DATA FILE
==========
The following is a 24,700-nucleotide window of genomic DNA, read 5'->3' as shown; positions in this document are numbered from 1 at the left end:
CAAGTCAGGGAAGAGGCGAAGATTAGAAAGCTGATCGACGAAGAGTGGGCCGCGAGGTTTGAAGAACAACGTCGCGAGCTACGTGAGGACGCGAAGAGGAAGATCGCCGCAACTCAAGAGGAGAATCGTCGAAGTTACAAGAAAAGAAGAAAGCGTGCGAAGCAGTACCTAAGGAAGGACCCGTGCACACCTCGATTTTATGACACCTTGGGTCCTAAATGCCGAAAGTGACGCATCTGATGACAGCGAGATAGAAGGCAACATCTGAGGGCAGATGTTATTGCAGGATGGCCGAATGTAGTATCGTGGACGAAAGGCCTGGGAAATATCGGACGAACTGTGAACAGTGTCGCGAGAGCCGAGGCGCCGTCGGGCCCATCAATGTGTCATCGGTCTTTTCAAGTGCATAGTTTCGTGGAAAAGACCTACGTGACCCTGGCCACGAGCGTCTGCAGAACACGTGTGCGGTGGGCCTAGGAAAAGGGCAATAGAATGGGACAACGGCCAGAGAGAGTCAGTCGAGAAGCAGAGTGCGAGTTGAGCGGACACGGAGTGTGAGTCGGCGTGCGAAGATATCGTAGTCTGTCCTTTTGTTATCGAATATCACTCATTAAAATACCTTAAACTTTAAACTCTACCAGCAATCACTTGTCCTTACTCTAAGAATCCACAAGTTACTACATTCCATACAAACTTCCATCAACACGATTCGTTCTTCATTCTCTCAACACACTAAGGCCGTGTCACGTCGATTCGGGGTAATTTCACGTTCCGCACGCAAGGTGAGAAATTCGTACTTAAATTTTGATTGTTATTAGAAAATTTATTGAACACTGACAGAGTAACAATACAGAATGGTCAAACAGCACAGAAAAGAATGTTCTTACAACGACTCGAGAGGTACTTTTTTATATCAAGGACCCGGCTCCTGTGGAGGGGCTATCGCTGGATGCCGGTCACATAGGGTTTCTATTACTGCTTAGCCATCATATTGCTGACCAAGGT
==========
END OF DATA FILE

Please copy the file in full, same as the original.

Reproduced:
The following is a 24,700-nucleotide window of genomic DNA, read 5'->3' as shown; positions in this document are numbered from 1 at the left end:
CAAGTCAGGGAAGAGGCGAAGATTAGAAAGCTGATCGACGAAGAGTGGGCCGCGAGGTTTGAAGAACAACGTCGCGAGCTACGTGAGGACGCGAAGAGGAAGATCGCCGCAACTCAAGAGGAGAATCGTCGAAGTTACAAGAAAAGAAGAAAGCGTGCGAAGCAGTACCTAAGGAAGGACCCGTGCACACCTCGATTTTATGACACCTTGGGTCCTAAATGCCGAAAGTGACGCATCTGATGACAGCGAGATAGAAGGCAACATCTGAGGGCAGATGTTATTGCAGGATGGCCGAATGTAGTATCGTGGACGAAAGGCCTGGGAAATATCGGACGAACTGTGAACAGTGTCGCGAGAGCCGAGGCGCCGTCGGGCCCATCAATGTGTCATCGGTCTTTTCAAGTGCATAGTTTCGTGGAAAAGACCTACGTGACCCTGGCCACGAGCGTCTGCAGAACACGTGTGCGGTGGGCCTAGGAAAAGGGCAATAGAATGGGACAACGGCCAGAGAGAGTCAGTCGAGAAGCAGAGTGCGAGTTGAGCGGACACGGAGTGTGAGTCGGCGTGCGAAGATATCGTAGTCTGTCCTTTTGTTATCGAATATCACTCATTAAAATACCTTAAACTTTAAACTCTACCAGCAATCACTTGTCCTTACTCTAAGAATCCACAAGTTACTACATTCCATACAAACTTCCATCAACACGATTCGTTCTTCATTCTCTCAACACACTAAGGCCGTGTCACGTCGATTCGGGGTAATTTCACGTTCCGCACGCAAGGTGAGAAATTCGTACTTAAATTTTGATTGTTATTAGAAAATTTATTGAACACTGACAGAGTAACAATACAGAATGGTCAAACAGCACAGAAAAGAATGTTCTTACAACGACTCGAGAGGTACTTTTTTATATCAAGGACCCGGCTCCTGTGGAGGGGCTATCGCTGGATGCCGGTCACATAGGGTTTCTATTACTGCTTAGCCATCATATTGCTGACCAAGGT